The ferry ride from LIC to midtown east takes 2 minutes. 2 minutes!
The distance traveled over water is a straight line. It’s jagged by land due to man-made routes. But it took a global pandemic for me to consider a behavior change.
I point this out because our journey on the internet often takes jagged and out of the way paths, despite the lack of real-world constraints like roads to make it so.
When I visit Facebook, it’s for a specific reason. I’m either visiting Ads Manager or one of a few Facebook groups. But the default landing place is the Facebook News Feed. As such, it’s easy to get sucked in to a few minutes of scrolling. That’s by design.
For work, we often use HubSpot to create landing pages. The normal flow starts at hubspot.com to log in, then navigate to marketing, then to landing pages.
But why all the hops? The landing pages section in HubSpot and the Groups section in Facebook have specific web addresses.
In both cases, I’ve updated the “Link To Website” field in my relevant tiles to point to the places I actually want to go.
Straight lines every time!
I like eliminating extra hops. If it saves 10 minutes a day, for 5 days a week, over 4 weeks in the month, that’s over 3 hours back in your hands. Could that time reduce your stress or anxiety? Could it give you more time with your spouse or your kids?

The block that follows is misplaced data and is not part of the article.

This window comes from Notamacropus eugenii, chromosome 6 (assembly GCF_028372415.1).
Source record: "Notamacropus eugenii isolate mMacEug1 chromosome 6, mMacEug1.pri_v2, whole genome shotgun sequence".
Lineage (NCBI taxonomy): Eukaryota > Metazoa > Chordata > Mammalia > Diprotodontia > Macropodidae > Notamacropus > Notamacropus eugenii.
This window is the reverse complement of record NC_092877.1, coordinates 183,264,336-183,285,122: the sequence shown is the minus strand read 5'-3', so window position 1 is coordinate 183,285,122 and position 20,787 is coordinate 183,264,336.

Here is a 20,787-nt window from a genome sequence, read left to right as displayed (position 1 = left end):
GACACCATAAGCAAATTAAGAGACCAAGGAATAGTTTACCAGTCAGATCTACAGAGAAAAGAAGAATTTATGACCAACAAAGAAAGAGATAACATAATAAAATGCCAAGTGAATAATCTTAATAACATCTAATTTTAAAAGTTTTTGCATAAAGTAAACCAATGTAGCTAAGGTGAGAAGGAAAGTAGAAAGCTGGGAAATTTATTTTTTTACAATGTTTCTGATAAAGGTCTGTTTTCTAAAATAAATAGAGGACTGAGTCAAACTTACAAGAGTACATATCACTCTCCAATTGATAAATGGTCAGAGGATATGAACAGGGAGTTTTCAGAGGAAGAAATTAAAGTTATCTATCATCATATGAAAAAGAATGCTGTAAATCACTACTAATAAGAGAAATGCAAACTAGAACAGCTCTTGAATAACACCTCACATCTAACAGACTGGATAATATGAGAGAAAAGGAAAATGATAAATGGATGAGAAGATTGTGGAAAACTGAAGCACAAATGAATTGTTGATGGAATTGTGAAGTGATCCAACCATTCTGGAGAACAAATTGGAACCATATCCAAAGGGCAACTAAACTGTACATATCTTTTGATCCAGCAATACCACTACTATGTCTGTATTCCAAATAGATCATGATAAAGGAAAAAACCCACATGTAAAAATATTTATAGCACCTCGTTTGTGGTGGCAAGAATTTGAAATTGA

Stretch it to a year, it’s almost 2 days. If you work for 40 years, that’s 80 days. I wonder who, at life’s conclusion, wouldn’t kill for another 80 days.
Volume 3
A few weeks ago, my wife was struggling to handle her workload. She was working late into the night almost every night, skipping meals during the day, and generally have a tough go of it.
It wasn’t so much the work that made her sad, but rather, she was most distressed about not having time to do the things she loves. She loves propagating plants. She loves arts and crafts with our niece. She loves all things wellness and nutrition.
One day I asked to see her calendar. It was wall-to-wall with multicolored blocks. After discussing those things she loves, I asked where those things were on the calendar. She said she didn’t have time.
So I proposed an inversion.
“What if, rather than relegating your most important things to "if I have time” status, you prioritize those things first?“